Maine ranks third nationwide among states with the fastest-growing small- and medium-sized businesses that sell through Amazon’s stores.
Amazon, which released the study results Wednesday, found that more than half of the items sold in its stores are from small- and medium-sized businesses. Those sales total $160 billion.
The data also revealed that small businesses from states with large rural populations like Maine are growing their Amazon sales the fastest. Maine ranked third after Mississippi and Nebraska in sales growth.
Casey Everett, who owns Hearth and Harrow in Rockland, is one seller who has seen her sales double year-after-year since joining Amazon Handmade in 2015. That website is part of a group of Amazon entities catering to specific buyers.
“Joining Amazon Homemade took Hearth and Harrow to the next level,” Everett said. Online retail sales doubled immediately from 2015 to 2016.
Sales so far this year are up 50 percent over 2018, when full-year sales topped $150,000. Everett is now selling more than 250 products.
She said by the holiday season this year, she hopes to be able to hire seasonal employees. She plans to move the company out of her basement and into a renovated barn on her property by then.
“We’ve been saying no to a lot of things because we are a small batch, handmade shop,” she said. The extra space and workers will let the company expand.
She still sells on multiple platforms, including her own website and craft website Etsy, as well as via wholesale. She estimates 60 percent of her revenue is from retail sales, and of that, 60 percent is through Amazon. The remaining 40 percent of revenue is from wholesale sales.
Everett uses natural dyes and fabrics to make T-shirts, tea towels and pillow cases with scenes of nature on them. Two popular sellers are tea towels with an otter or chicken silkscreened onto them. The towels sell for $16 each and the T-shirts, which she added in February, go for $30.
The daughter of a fifth generation Maine dairy farmer, Everett is an artist who started the company five years ago on her kitchen table when she was pregnant with her second child.
She stayed on top of e-commerce developments, and quickly grew her online presence.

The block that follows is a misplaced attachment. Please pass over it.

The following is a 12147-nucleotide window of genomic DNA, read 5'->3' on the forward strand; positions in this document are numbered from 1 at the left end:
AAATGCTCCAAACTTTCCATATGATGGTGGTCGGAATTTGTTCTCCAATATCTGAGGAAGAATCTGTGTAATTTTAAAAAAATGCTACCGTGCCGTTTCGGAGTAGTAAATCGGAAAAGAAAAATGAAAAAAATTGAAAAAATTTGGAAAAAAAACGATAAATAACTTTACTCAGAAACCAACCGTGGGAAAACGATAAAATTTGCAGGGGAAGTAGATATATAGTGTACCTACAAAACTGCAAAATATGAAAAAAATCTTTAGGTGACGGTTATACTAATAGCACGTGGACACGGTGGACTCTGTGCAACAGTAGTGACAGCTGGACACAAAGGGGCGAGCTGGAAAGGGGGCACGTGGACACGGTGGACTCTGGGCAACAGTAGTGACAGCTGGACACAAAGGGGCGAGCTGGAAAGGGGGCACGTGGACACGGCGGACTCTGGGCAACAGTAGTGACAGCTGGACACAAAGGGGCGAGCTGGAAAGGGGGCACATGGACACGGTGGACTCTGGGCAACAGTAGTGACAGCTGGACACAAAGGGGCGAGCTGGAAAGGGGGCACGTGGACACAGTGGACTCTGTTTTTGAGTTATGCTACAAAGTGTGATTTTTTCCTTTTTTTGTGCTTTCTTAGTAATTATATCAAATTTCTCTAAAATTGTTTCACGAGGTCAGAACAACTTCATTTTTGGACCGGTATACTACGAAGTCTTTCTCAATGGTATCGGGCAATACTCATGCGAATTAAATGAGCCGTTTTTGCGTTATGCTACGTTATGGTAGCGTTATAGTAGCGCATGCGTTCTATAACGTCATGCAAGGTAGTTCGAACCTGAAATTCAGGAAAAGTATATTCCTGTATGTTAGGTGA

“I hoped to make $5,000 a year when I started so we could go on a family vacation,” she said.
“I’d encourage anyone considering starting an online business to try it. You can start with little overhead, get your feet wet and grow from there,” she said.
Nick Denissen, a vice president at Amazon, said online selling enables rural businesses to complement sales in physical stores by reaching customers they wouldn’t otherwise have access to as easily.
“Research shows that increased adoption of online tools and digital services could grow annual revenues of rural small business by 21 percent over the next three years and create 360,000 jobs in rural communities,” he said.
He said Amazon is investing billions of dollars to develop tools and services that help small businesses reach new customers.
Amazon cited a March 2019 report from the U.S. Chamber of Commerce and Amazon showing that nearly 20 percent of rural small businesses in America generate at least 80 percent of their revenue by selling their products and services online.
“I’m able to reach customers in Germany from my home-studio in Maine — it’s incredible,” Everett said.
Those wanting to sell via Amazon stores need to apply and be screened by Amazon. They pay according to volume and product price.
Individuals selling no more than 40 items per month pay 99 cents per item sold.
Professionals pay a monthly subscription fee of $39.99, but no per item fee.
Sellers all pay a referral fee, which averages 8 percent to 15 percent, depending on the item’s price. There also are variable closing and shipping fees.